Americans still love their flag, but they've just about had it with patriotic-themed advertising.
A new Adweek poll has found that three-quarters of the respondents felt that "patriotic ads have overstayed their welcome." Endless repetition of September 11 references and stars-and-stripes themes had dulled emotional relevance and no longer performed "an important service," the survey said.
The poll is ongoing at Adweek's Web site (www.adweek.com).
Senior Editor Tim Nudd calls this reaction "united we standoffish," a state he himself reached upon finding a "United we stand" announcement in a men's room stall, and also on the duck sauce in his Chinese take-out dinner.
Patriotism or just plain opportunism? Mr. Nudd wonders.
"The appropriateness of a message and its placement have been hashed out enough. A better question is whether a phrase like 'United we stand' means anything anymore," he notes.
"As with any word you look at too long, somewhere along the way it became a jumble of letters. I no longer knew what it had to do with standing. Or being united. Or us."
Annoyance with the marketing of American icons after the terrorist attacks is not a new phenomenon. In September, the public was ripe for the comforting affirmation afforded by sincere messages of condolence and collective spirit from major retailers that often ran in print and broadcast minus a company logo.
As the marketplace went red, white and blue, tolerance for the trend began to fade by mid-October.
"In the wake of any sort of calamity, opportunists and profiteers crawl out of the woodwork," griped Bob Garfield of Advertising Age, who accused General Motors of trying to stage a "fabulous October 6,000-dead Sale-a-bration" with a national campaign that equated a car purchase with a patriotic act.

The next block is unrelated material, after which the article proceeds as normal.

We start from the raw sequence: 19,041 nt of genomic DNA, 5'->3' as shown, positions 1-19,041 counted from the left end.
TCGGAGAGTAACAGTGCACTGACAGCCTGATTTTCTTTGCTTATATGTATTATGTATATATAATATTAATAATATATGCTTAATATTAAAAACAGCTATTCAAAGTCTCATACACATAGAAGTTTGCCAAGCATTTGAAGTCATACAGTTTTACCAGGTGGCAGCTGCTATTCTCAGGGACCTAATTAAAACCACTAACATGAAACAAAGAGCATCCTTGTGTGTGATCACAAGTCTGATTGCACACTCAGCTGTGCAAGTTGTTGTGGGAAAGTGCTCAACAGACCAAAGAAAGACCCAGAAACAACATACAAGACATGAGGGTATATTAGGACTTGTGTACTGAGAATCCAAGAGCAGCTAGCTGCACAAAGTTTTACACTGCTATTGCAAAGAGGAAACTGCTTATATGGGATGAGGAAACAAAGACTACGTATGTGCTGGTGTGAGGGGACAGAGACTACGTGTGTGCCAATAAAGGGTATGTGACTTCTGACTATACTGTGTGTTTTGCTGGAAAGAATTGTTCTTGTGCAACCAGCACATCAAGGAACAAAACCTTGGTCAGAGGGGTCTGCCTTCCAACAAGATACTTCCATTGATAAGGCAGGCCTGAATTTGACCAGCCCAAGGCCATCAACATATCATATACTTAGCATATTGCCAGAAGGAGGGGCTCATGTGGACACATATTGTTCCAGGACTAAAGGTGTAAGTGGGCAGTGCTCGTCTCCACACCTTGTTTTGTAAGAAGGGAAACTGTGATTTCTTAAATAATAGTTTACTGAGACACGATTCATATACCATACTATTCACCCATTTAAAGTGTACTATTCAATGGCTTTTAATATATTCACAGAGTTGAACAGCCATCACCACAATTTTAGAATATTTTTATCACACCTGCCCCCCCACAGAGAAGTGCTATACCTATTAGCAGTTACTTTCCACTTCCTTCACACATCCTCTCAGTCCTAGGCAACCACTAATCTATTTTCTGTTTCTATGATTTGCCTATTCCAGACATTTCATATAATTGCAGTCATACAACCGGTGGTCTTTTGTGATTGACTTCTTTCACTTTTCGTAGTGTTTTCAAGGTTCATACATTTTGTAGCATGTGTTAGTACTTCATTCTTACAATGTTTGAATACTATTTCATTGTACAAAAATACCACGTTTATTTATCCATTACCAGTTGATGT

"Mass murder, Mr. Garfield said, "is no occasion for marketing."
Americans may be increasingly immune to the caterwaul of such things; it is fair to say that they tire of any advertising theme that overstays its shelf life. But fierce, protective feelings about September 11 and its images linger, and have become sacred in many ways.
This week, Rich Oppel, editor of the Austin American American-Statesman, issued a lengthy apology for his newspaper's decision to run a parody image of the burning World Trade Center towers on the cover of its Jan. 3 entertainment magazine.
The cover depicted a tall guitar amplifier on fire, meant to illustrate the idea that the Austin music scene had gone into a slump. Staffers felt that "using images of the smoke and damage from the attack rendered on a sterile piece of sound equipment" would get the point across.
Readers and talk-radio listeners were incensed, to the point they demanded the staff be fired and Mr. Oppel resign. In his apology published Sunday, Mr. Oppel wrote that he preaches "values, standards, good taste and judgment, but I also urge people to take risks with their creativity."
Mr. Oppel said he had not seen the cover before it was published and won't fire its creators. He accused local talk-radio hosts of "bumper sticker patriotism," however, noting that "it is a wee much to listen to the radio men preach good taste, judgment and ethics" while an American-Statesman foreign correspondent is walking "the mined roads of the West Bank."